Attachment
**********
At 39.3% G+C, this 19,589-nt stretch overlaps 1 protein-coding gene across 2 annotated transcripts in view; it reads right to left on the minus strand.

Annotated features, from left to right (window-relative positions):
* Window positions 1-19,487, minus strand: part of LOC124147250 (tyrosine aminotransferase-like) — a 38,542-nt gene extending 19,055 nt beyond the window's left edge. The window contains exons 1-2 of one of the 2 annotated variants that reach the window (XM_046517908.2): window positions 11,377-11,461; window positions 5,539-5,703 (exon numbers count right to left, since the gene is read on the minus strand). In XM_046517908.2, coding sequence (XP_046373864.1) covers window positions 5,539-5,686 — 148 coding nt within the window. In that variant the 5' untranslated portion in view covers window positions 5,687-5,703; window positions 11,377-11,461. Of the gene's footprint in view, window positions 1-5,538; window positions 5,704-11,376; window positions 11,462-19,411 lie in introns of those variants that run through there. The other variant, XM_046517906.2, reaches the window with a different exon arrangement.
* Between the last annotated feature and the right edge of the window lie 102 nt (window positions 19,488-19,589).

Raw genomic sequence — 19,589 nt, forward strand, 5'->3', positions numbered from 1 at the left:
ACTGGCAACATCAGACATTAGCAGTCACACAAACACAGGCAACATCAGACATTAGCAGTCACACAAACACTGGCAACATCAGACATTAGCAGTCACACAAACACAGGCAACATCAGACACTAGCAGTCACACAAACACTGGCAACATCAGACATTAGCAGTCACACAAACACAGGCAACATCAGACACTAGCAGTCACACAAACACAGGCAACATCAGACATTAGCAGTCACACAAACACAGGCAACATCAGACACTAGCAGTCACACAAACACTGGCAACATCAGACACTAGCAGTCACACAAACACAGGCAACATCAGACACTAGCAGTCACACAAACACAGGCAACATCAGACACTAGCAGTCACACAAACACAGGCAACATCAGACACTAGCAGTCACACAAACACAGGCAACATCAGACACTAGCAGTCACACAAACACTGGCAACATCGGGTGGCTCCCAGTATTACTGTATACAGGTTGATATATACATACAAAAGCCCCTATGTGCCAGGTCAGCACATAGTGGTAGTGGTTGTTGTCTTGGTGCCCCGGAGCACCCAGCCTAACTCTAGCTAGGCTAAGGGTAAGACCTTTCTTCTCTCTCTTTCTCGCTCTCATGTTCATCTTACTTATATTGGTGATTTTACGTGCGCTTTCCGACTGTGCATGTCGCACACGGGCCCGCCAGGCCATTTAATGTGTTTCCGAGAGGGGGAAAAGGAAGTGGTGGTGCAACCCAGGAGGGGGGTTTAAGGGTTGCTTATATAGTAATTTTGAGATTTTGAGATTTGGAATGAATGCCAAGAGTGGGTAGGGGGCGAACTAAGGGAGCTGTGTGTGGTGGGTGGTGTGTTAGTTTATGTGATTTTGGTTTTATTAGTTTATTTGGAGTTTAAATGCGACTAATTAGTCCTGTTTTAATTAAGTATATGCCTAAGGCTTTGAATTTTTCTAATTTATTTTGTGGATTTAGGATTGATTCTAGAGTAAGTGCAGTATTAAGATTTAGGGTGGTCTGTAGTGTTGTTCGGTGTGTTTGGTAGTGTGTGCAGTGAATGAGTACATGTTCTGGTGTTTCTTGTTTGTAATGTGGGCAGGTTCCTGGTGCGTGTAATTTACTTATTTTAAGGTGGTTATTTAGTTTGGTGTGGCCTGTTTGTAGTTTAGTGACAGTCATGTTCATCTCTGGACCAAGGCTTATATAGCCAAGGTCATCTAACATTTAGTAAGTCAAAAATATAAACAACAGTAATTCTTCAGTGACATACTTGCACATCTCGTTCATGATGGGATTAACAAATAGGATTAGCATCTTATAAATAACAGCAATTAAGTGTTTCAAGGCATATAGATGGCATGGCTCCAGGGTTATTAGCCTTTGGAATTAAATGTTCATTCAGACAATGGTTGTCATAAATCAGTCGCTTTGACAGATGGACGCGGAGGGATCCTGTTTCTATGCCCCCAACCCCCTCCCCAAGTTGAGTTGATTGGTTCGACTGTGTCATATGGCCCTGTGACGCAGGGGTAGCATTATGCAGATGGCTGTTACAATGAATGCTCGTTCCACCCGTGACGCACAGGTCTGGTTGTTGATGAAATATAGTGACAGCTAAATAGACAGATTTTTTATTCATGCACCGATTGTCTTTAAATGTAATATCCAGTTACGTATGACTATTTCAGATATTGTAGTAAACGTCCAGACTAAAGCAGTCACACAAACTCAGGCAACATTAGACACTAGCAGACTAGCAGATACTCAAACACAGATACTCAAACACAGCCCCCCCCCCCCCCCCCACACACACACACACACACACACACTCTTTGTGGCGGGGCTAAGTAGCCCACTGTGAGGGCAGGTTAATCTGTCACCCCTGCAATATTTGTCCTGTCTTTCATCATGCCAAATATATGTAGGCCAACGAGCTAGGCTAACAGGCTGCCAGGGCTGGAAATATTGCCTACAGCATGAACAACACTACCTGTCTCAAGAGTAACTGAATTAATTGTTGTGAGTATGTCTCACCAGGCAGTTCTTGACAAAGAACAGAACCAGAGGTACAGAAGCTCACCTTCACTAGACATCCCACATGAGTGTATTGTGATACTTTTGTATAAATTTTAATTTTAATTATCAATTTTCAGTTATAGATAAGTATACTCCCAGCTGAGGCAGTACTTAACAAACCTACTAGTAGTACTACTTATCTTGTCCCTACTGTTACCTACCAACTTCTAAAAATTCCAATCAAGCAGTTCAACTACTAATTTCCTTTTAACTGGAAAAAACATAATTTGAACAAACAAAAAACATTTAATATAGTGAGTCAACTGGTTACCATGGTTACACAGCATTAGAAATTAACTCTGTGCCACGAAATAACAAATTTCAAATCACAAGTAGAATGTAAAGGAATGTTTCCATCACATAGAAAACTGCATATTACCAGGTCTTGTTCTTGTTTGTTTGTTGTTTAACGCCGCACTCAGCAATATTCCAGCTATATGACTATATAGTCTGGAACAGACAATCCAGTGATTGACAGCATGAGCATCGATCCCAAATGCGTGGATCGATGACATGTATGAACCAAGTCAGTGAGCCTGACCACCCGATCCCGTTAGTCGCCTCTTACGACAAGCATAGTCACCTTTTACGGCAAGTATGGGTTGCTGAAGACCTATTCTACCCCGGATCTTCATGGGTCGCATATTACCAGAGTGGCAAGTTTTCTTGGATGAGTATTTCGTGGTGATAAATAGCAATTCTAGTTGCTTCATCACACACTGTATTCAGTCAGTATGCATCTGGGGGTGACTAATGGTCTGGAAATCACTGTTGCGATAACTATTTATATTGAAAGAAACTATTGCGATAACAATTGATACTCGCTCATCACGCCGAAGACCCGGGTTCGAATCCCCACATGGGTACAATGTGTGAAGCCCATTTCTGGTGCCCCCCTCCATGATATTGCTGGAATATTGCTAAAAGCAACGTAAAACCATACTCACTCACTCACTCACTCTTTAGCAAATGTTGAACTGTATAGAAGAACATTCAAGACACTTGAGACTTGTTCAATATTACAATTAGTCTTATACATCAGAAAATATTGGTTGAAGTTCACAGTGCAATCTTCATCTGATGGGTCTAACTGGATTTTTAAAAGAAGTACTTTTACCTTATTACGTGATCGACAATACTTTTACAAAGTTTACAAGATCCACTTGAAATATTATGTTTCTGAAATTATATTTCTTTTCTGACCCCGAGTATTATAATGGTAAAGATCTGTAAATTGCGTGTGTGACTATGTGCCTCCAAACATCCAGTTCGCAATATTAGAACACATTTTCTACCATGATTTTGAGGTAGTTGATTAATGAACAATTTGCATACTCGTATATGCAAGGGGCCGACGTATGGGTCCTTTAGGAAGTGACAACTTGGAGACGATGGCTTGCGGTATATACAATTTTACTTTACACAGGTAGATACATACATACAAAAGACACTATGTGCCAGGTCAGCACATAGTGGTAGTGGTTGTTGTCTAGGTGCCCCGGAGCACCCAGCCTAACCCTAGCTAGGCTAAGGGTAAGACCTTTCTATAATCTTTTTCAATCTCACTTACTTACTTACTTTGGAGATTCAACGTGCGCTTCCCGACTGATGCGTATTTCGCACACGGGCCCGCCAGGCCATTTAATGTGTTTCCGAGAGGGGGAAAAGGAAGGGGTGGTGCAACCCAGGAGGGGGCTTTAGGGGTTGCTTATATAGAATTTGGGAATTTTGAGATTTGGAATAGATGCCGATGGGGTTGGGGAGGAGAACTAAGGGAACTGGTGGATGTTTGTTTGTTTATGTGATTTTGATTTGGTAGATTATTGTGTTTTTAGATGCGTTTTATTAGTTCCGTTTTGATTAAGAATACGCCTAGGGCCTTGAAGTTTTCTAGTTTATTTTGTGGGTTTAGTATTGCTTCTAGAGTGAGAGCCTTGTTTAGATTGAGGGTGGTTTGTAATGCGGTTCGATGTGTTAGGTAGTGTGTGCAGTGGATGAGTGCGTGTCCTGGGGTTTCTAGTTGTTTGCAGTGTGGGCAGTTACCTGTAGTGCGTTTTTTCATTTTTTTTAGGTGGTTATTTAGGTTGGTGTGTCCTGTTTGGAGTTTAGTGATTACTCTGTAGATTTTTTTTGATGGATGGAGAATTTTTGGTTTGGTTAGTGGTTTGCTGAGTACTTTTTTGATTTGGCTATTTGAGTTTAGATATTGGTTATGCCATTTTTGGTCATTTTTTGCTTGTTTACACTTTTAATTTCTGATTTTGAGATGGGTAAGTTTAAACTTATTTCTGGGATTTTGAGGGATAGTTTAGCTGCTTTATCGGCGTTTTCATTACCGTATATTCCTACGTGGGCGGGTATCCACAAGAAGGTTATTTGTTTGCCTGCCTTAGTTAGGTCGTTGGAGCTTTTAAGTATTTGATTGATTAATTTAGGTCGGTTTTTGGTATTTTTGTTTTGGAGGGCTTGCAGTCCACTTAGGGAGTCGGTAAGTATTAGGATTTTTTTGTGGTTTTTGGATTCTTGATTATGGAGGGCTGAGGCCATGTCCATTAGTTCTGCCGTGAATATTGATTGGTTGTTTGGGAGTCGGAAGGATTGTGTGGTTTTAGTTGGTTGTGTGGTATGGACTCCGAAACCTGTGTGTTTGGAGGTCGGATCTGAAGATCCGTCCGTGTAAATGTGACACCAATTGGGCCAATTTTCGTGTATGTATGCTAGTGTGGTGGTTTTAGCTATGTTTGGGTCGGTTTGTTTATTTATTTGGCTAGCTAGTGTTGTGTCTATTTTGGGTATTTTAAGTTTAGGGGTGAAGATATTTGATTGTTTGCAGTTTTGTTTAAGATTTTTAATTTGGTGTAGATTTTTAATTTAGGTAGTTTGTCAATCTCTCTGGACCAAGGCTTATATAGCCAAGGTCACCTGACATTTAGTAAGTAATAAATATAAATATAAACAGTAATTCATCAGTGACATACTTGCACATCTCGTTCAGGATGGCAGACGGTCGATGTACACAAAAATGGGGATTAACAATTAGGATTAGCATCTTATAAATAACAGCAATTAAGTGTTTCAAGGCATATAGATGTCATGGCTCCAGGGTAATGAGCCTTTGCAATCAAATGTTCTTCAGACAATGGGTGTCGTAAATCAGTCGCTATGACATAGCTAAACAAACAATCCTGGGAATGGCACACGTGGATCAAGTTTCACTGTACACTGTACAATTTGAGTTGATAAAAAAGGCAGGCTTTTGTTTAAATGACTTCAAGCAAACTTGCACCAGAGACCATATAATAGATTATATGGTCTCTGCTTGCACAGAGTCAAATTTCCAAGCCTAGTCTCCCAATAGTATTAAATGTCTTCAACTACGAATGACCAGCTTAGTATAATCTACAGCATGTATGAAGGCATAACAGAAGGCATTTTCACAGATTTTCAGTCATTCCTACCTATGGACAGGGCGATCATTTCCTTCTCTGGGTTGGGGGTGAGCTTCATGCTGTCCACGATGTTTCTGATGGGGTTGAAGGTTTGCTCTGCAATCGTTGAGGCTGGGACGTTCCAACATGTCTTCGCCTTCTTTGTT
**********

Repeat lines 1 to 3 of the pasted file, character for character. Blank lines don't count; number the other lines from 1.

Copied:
At 39.3% G+C, this 19,589-nt stretch overlaps 1 protein-coding gene across 2 annotated transcripts in view; it reads right to left on the minus strand.

Annotated features, from left to right (window-relative positions):
* Window positions 1-19,487, minus strand: part of LOC124147250 (tyrosine aminotransferase-like) — a 38,542-nt gene extending 19,055 nt beyond the window's left edge. The window contains exons 1-2 of one of the 2 annotated variants that reach the window (XM_046517908.2): window positions 11,377-11,461; window positions 5,539-5,703 (exon numbers count right to left, since the gene is read on the minus strand). In XM_046517908.2, coding sequence (XP_046373864.1) covers window positions 5,539-5,686 — 148 coding nt within the window. In that variant the 5' untranslated portion in view covers window positions 5,687-5,703; window positions 11,377-11,461. Of the gene's footprint in view, window positions 1-5,538; window positions 5,704-11,376; window positions 11,462-19,411 lie in introns of those variants that run through there. The other variant, XM_046517906.2, reaches the window with a different exon arrangement.